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The settlement ends one of the several lawsuits against Activision Blizzard concerning allegations of sexual harassment and gender-based discrimination.

Alissa McAloon

March 29, 2022

3 Min Read

The U.S. Equal Employment Opportunity Commission's lawsuit against Activision Blizzard has officially ended in a settlement, with U.S. District Judge Dale Fischer approving the previously proposed $18 million agreement today.

The settlement creates a pathway for current and former Activision Blizzard employees that worked at the company between now and September 2016 to submit a claim concerning instances of sexual harassment, pay or promotion disparity, and discrimination against pregnant staff to potentially receive a part of the compensation fund.

However, as The Washington Post points out, participating in the fund could complicate other attempts for current and former Activision Blizzard staff to seek legal recourse against the company for those same experiences.

Along with the fund, and according to a press release from Activision Blizzard, the settlement requires the company to "continue enhancing policies, practices, and training" relating to the prevention of workplace harassment and discrimination, hire a EEOC-approved and third-party equal employment opportunity consultant, and hire an internal EEO coordinator (which Activision Blizzard accomplished via a hire earlier this month.)

"The agreement we reached with the EEOC last year reflected our unwavering commitment to ensure a safe and equitable working environment for all employees,” reads a statement from Activision Blizzard CEO Bobby Kotick, who himself has faced accusations of enabling abusive behavior within the company.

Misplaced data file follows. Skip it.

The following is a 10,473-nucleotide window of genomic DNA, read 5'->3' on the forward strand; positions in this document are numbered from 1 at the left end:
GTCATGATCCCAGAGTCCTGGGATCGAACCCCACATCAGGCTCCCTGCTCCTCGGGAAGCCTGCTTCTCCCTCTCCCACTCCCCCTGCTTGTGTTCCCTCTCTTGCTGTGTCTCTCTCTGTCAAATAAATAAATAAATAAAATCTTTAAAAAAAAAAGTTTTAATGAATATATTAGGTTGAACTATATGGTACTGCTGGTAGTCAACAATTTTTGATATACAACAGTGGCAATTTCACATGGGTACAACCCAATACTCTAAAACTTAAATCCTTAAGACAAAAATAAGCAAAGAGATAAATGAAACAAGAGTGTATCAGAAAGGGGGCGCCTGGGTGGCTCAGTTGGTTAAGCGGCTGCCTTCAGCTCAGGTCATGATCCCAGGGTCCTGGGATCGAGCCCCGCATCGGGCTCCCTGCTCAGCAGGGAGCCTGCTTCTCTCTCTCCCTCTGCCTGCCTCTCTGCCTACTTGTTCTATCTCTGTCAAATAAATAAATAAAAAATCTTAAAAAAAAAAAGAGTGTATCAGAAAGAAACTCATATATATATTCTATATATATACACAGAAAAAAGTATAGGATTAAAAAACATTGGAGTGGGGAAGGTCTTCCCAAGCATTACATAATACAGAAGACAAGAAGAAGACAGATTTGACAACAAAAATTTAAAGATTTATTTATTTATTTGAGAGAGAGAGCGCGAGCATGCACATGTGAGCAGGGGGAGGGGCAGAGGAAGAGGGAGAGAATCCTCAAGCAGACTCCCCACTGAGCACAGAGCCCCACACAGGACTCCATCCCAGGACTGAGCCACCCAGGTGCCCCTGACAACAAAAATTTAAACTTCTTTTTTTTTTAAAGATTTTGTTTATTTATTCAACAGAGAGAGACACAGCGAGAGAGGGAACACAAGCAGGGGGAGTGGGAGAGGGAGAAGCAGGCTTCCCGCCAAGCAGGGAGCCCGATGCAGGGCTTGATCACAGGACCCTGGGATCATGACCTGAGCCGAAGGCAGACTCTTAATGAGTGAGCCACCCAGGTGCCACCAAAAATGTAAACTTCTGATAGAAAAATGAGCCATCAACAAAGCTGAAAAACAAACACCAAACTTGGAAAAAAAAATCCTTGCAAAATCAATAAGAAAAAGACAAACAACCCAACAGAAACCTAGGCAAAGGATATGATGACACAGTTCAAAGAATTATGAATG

Elsewhere in the press release, Activision Blizzard notes it has taken multiple steps to improve on its workplace culture including a bolstered ethics and compliance team, programs to facilitate better hiring and promotion practices, and a zero tolerance policy for harassment (implemented in the weeks before the aforementioned accusations about Kotick came to light).

"Our goal is to make Activision Blizzard a model for the industry, and we will continue to focus on eliminating harassment and discrimination from our workplace," continues Kotick. "The court’s approval of this settlement is an important step in ensuring that our employees have mechanisms for recourse if they experienced any form of harassment or retaliation."

The $18 million settlement itself was first proposed in September 2021, merely a day after the EEOC filed its lawsuit aiming "to correct unlawful employment practices based on sex and to provide appropriate relief to a class of individuals who were adversely affected by such practices." At the time, Activision Blizzard suggested such a settlement would allow it to "make amends to eligible claimants" while also avoiding the "expense, distraction, and possible litigation" the allegations could bring.

While the settlement ends one lawsuit against the Call of Duty publisher, Activision Blizzard notably faces several more along the same thematic lines as the EEOC case. In just the last few months, Activision Blizzard was named in lawsuits from a former employee alleging a culture of sexual harassment and discrimination and a wrongful death lawsuit from the family of an employee who died by suicide following alleged sexual harassment during her time at Activision Blizzard.

Additionally, the California Department of Fair Employment and Housing's original lawsuit is yet ongoing, and will continue on despite the DFEH's concern that the EEOC settlement would complicate its own proceedings. However, individuals who choose to participate in the EEOC settlement would waive their rights to participate in the DFEH's lawsuit on those three specific issues mentioned within the EEOC settlement: sexual harassment, pay or promotion disparity, and discrimination against pregnant staff.

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